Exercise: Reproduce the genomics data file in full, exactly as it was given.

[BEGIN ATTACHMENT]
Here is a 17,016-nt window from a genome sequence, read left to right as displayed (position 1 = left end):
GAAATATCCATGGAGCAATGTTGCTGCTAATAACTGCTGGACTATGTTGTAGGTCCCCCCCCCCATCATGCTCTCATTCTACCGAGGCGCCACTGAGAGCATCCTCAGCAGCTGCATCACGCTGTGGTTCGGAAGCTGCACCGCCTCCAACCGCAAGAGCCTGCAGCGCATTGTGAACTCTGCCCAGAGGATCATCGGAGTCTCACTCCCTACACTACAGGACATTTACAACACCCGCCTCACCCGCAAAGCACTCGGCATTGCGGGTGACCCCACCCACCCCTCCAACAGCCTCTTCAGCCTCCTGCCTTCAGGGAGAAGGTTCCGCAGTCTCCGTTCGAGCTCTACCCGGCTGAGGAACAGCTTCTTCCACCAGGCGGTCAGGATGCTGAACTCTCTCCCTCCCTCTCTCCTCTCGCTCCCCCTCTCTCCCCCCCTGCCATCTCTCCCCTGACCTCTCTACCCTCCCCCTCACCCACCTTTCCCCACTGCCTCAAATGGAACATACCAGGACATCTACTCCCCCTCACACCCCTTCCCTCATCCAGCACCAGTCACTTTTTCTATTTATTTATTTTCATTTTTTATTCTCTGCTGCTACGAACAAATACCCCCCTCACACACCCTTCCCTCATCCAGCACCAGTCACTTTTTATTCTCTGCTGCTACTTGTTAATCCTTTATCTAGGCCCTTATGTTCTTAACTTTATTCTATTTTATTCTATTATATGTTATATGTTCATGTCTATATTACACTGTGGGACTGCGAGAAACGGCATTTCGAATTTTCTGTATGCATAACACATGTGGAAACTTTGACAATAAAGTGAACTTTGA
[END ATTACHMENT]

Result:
Here is a 17,016-nt window from a genome sequence, read left to right as displayed (position 1 = left end):
GAAATATCCATGGAGCAATGTTGCTGCTAATAACTGCTGGACTATGTTGTAGGTCCCCCCCCCCATCATGCTCTCATTCTACCGAGGCGCCACTGAGAGCATCCTCAGCAGCTGCATCACGCTGTGGTTCGGAAGCTGCACCGCCTCCAACCGCAAGAGCCTGCAGCGCATTGTGAACTCTGCCCAGAGGATCATCGGAGTCTCACTCCCTACACTACAGGACATTTACAACACCCGCCTCACCCGCAAAGCACTCGGCATTGCGGGTGACCCCACCCACCCCTCCAACAGCCTCTTCAGCCTCCTGCCTTCAGGGAGAAGGTTCCGCAGTCTCCGTTCGAGCTCTACCCGGCTGAGGAACAGCTTCTTCCACCAGGCGGTCAGGATGCTGAACTCTCTCCCTCCCTCTCTCCTCTCGCTCCCCCTCTCTCCCCCCCTGCCATCTCTCCCCTGACCTCTCTACCCTCCCCCTCACCCACCTTTCCCCACTGCCTCAAATGGAACATACCAGGACATCTACTCCCCCTCACACCCCTTCCCTCATCCAGCACCAGTCACTTTTTCTATTTATTTATTTTCATTTTTTATTCTCTGCTGCTACGAACAAATACCCCCCTCACACACCCTTCCCTCATCCAGCACCAGTCACTTTTTATTCTCTGCTGCTACTTGTTAATCCTTTATCTAGGCCCTTATGTTCTTAACTTTATTCTATTTTATTCTATTATATGTTATATGTTCATGTCTATATTACACTGTGGGACTGCGAGAAACGGCATTTCGAATTTTCTGTATGCATAACACATGTGGAAACTTTGACAATAAAGTGAACTTTGA